If you have healthcare coverage through your current employer, you can sign up for Medicare Part A and forego Part B, especially if you still want to contribute to a Health Savings Account (HSA).

You can learn more about enrolling in Medicare while you are still working in this post we did earlier.

Tip #4: You Can Get Medicare in Two Ways

Don’t be surprised.  While most people are aware of the Original Medicare (Medicare Part A and Part B), most don’t know about Medicare Advantage.

Original Medicare is the traditional way of getting health coverage while Medicare Advantage (Medicare Part C) provides you with an alternative route.

Original Medicare is administered by the federal government, while Medicare-approved private insurance companies offer Medicare Advantage plans.

Medicare Advantage plans offer the same benefits as Original Medicare, but most of them include additional benefits such as prescription drug coverage and much more.

Tip #5:  You May Qualify for Help with Medicare

Are you cash-strapped and wondering how you will be able to pay Medicare premiums?  There is no need to worry because several programs offer financial assistance with Medicare premiums and other costs.

Some of these programs include;

  • The Medicare savings program
  • Medicaid
  • Extra help
  • Programs of All-Inclusive care for the Elderly

Always check out these programs even if you think you don’t qualify. Other state-specific programs may also be available to you. Therefore, it is always a good idea to check with your local State Health Insurance Assistance Program office to see if you qualify for any of them.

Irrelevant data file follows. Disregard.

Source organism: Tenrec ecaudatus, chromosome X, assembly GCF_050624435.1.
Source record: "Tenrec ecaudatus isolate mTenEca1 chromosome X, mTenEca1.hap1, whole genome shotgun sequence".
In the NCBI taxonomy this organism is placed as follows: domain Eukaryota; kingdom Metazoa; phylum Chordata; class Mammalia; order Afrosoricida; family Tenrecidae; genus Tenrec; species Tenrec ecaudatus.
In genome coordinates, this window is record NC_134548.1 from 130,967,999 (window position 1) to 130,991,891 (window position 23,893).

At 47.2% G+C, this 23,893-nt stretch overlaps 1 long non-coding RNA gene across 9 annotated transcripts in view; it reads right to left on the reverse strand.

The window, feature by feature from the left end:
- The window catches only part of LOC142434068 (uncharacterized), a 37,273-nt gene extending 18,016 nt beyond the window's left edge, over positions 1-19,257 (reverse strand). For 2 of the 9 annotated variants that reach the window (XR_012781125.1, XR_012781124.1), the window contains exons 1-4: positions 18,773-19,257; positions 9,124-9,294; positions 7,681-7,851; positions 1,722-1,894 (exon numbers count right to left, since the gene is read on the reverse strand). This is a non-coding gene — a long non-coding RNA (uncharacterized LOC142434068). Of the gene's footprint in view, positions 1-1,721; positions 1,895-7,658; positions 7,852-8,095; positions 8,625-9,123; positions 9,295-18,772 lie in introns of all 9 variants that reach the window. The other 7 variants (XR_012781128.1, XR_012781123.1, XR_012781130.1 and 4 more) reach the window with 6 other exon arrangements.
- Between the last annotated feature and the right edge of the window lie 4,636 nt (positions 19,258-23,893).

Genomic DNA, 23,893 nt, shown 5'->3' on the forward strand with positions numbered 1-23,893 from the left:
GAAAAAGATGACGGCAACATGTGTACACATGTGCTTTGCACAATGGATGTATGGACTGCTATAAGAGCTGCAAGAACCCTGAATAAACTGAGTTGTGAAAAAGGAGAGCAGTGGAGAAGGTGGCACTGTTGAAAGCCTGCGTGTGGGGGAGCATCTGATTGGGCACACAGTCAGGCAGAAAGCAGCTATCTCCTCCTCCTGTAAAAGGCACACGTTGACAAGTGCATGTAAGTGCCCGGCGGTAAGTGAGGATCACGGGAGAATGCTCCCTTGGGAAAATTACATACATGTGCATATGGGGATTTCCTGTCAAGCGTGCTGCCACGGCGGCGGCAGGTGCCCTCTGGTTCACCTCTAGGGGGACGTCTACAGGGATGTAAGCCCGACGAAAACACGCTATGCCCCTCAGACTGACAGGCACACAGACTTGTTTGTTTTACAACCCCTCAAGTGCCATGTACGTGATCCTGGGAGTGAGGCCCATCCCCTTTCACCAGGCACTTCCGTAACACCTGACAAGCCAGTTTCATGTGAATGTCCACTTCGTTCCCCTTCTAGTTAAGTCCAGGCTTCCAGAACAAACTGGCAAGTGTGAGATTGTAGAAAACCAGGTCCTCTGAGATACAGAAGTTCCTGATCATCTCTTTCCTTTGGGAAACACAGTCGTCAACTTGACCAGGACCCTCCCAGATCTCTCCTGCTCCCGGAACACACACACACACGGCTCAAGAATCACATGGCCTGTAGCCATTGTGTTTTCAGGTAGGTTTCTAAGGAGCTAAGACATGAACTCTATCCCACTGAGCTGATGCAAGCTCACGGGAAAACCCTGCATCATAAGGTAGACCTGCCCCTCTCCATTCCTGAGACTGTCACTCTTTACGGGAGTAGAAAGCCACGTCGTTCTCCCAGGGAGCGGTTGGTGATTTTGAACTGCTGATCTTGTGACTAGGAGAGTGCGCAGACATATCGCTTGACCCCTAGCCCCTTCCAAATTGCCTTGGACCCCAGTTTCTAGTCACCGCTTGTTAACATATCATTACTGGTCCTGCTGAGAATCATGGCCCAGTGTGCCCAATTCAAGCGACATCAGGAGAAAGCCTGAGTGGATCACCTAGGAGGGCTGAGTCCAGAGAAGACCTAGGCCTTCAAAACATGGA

Tip #6: Medicare Doesn’t Cover Everything

While transitioning from your employer-provided health insurance coverage to Medicare, you must keep in mind that Medicare doesn’t cover everything.

Typically, Original Medicare doesn’t cover prescription drugs and other health items such as dental care, vision care, and hearing aids.


To get prescription drug coverage, you will be required to purchase a standalone prescription drug plan from an approved insurance company or go for the Medicare Advantage plan, including prescription drug coverage.

In most cases, you won’t need additional coverage if you choose a Medicare Advantage plan since most of them are comprehensive.

Tip #7: Signing Up for Medicare Isn’t Mandatory

Signing up for Medicare isn’t mandatory, but you need to understand the repercussions if you choose to forego the enrollment.

If you fail to enroll for Medicare when you turn 65 and don’t qualify for a Special Enrollment Period, later on, you may be forced to pay hefty penalties if you choose to enroll at some point in the future.

Medicare penalties can add up pretty quickly, making it too costly to afford.  Take time to think carefully and assess all your options if you want to forego Medicare. If you aren’t 100% sure about your other options, make sure you enroll at 65 to avoid the penalties.

Planning Ahead Is Key

The key to signing up for Medicare effortlessly is proper planning before you turn 65. We hope these tips can provide you with the head start you need to start preparing for your healthcare coverage after turning 65.

With the right information, you can always make informed decisions.  Do you still have questions about Medicare enrollment? Contact us today to speak to an experienced and licensed Medicare agent who will guide you further.